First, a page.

will generate 5 random names along with their gender (“M” indicates “male” and “F” indicates “female”).

The number of names is practically unlimited (in theory), but to keep the requests as efficient as possible (because I’m only using one dyno for the app), I’ve limited the number to 100 per request. However, you can use your script in any language to do the loop to get as many result as you want.

SSHMe, How I Manage and Connect to Many Servers

I’m not going to add another ‘me-too’ solution but if you wanted to know similar solutions, you can see here.

OK, here’s the situation.

I have many servers to maintain and connect to but every time I want to connect to one or two of those servers, I need to open my notes and type the username I have (along with the password) and the specific port, if any.

For example, I want to connect to machine A with IP using root to specific port 12020. So here’s what I’m doing:

$ ssh -l root -p 12020
root@'s password:

Now, I also want to connect to machine B with with IP using ‘ksetyadi’ to specific port 1224.

$ ssh -l ksetyadi -p 1224
ksetyadi@'s password:

This is easy when I only have one or two servers but actually, I have more than 5, actually 12, servers to maintain and using the old way is not easy anymore. Not fun.

So, what is the fun way according to me?

I opened my favorite code editor and start making my life easier and fun again.

Without further ado, see the code on Github.

A Guide to Running Unit Test using PHPUnit on Yii Framework

Let me tell you something:

TDD doesn’t drive towards good design, it drives away towards bad design. If you know what good design is, the result is a better design – Nat Pryce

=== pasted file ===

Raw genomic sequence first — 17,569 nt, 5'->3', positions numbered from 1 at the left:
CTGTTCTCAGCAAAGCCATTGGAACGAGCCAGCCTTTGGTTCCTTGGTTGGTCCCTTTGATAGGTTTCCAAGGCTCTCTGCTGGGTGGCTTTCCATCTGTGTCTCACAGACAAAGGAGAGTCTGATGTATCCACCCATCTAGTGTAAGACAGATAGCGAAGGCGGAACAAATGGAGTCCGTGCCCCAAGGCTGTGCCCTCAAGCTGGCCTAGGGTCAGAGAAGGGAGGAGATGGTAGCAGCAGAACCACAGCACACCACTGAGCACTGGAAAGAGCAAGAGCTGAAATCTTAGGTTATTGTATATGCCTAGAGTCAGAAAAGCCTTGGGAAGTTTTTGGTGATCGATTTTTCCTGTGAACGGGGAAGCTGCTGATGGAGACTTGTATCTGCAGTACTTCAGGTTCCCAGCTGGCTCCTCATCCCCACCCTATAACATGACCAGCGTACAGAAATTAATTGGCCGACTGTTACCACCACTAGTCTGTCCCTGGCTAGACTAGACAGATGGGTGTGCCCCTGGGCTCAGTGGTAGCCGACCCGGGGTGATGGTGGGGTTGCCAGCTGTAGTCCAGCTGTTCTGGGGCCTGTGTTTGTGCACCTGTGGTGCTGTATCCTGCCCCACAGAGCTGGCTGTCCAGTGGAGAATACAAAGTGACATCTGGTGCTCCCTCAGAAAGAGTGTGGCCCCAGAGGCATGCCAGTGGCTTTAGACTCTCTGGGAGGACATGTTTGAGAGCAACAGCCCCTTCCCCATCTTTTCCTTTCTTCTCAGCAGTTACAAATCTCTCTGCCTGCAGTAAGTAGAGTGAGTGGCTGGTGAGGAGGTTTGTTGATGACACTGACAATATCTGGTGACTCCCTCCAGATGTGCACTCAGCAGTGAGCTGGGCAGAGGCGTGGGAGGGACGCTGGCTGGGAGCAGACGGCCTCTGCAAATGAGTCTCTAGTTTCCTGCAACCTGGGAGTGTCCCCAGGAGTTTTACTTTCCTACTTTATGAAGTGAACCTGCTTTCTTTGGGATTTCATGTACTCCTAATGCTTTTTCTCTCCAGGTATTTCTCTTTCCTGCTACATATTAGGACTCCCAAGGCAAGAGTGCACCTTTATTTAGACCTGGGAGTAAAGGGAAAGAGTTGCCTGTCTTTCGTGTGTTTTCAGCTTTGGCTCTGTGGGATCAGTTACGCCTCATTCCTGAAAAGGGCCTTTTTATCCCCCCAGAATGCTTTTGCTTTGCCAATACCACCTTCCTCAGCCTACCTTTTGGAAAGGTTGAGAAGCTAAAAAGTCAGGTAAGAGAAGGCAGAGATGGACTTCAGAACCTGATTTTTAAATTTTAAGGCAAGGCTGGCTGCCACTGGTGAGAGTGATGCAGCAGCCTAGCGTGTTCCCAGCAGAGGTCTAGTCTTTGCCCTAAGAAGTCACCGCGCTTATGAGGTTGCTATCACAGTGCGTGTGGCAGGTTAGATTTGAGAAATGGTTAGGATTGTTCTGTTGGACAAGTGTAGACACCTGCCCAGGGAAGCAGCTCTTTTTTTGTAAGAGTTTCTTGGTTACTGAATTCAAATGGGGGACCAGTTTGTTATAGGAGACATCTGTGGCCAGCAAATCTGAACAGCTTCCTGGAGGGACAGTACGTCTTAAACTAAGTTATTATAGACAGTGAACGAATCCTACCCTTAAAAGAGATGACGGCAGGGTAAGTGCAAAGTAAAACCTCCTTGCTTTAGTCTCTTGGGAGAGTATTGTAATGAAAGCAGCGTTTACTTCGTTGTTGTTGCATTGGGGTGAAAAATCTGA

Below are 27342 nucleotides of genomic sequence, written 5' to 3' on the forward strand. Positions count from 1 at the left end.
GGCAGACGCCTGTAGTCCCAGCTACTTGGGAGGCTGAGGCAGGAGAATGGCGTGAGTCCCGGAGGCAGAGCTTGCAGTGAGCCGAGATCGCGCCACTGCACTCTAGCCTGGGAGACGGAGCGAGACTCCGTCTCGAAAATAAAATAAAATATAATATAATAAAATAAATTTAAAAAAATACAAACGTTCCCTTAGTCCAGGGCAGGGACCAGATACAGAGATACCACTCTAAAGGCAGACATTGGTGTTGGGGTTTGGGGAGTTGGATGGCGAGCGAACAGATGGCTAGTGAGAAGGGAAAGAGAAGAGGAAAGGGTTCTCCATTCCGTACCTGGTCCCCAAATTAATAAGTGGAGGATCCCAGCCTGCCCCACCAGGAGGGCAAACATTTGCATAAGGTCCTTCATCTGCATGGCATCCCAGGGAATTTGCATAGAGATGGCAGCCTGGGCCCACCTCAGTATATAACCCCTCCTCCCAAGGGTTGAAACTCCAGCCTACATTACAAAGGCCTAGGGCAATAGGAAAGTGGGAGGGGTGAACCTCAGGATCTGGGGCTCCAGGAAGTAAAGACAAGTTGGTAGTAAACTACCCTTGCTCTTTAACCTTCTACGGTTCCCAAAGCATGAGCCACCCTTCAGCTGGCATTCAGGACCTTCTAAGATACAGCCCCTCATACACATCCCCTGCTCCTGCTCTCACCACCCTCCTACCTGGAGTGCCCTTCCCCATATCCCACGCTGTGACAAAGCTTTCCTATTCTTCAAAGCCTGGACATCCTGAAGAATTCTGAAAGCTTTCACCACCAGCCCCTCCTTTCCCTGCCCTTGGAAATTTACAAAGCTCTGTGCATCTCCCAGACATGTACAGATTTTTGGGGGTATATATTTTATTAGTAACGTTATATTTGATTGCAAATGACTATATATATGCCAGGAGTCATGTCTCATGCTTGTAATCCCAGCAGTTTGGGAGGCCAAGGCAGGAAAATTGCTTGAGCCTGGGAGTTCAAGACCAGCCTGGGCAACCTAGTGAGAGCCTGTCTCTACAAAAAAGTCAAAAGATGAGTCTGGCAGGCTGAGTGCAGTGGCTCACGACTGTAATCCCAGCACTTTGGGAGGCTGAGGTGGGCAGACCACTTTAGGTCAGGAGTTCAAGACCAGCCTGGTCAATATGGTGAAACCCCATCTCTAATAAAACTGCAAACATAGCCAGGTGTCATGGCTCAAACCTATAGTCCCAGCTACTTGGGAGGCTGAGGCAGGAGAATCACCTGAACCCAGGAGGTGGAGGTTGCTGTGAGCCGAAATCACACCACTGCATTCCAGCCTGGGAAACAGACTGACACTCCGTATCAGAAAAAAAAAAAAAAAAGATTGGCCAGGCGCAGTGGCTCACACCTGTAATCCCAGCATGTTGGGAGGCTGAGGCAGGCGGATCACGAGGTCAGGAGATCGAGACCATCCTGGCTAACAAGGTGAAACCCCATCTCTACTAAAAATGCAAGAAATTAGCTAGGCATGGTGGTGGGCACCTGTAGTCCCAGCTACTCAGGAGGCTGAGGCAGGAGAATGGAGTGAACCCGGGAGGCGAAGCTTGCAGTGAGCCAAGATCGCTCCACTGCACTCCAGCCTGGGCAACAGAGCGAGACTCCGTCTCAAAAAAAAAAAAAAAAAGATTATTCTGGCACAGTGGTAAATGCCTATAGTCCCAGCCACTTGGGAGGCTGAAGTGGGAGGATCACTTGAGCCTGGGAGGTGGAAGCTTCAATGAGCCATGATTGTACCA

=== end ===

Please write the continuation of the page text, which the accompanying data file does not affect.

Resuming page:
I want to share my experience in setting up unit test (and later integrate it in CI –Continuous Integration) on my development machine. Hope this will save your time, my fellow developers, without going through of all errors and warnings I was stuck with before.

I’m not an expert on Yii even though I have years of experience in PHP. In fact, this is the first time I’m using Yii. In the real world where I live, work and play, I use CodeIgniter and CakePHP. In terms of TDD, I started using it almost 2 years ago (thanks to Yahoo!) and always using it in almost every projects including Android (Java) and Python.

FYI, I’m using MacBookPro with MAMP PRO (PHP 5.3.6) installed. It wouldn’t be too difficult for you if you use Linux since it’s a similar process. If you use Windows, well, then goodluck! ;)

Let’s get started.

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Merge Sort: The Algorithm

This is it. The last time I wrote about Merge Sort was last night last week and now I will show you the fun.

So here’s the code I’ve written in 9 minutes 42 seconds (almost 10 minutes!) straight.

from random import randint

def sample_list(n, r):
    result = []
    for c in range(0, n):
        result.append(randint(0, r))

    return result

def merge(left, right):
    i, j = 0, 0

    result = []

    while i < len(left) and j < len(right):
        if left[i] <= right[j]:
            i += 1
            j += 1

    if i < len(left):
        result += left[i:]

    if j < len(right):
        result += right[j:]

    return result

def sort(mylist):
    if len(mylist) < 2:
        return mylist

    midlist = len(mylist) / 2
    left_list = mylist[:midlist]
    right_list = mylist[midlist:]

    left_list, right_list = sort(left_list), sort(right_list)
    return merge(left_list, right_list)

if __name__ == '__main__':
    l = sample_list(10, 1000)
    print 'Unsorted list'
    print l
    print '\nSorted list'

Pretty easy, right? Let me know if you have any comments or questions!

The Beauty of Merge Sort

First or second year of Computer Science’s students should not be surprised with this as this is one of the main subjects that must be mastered in order to advance to the next year. This subject usually taught in parallel with another algorithm in a lecture called “Introduction to Algorithm” or “Data Structures and Algorithm” depending on your campus.

It’s been years since I’ve got this material from university and I always come back to this subject again and again. Merge sort is one of the basic sorting algorithm but I still amazed with the way it do the sorting. So I set this weekend to visit the material again plus adding some more information about the merge sort into my head that once I’ve never known before (I’m not a nerd while back at the university so I don’t ‘eat’ everything my lecturer gave to me).

Let’s start with the easy one.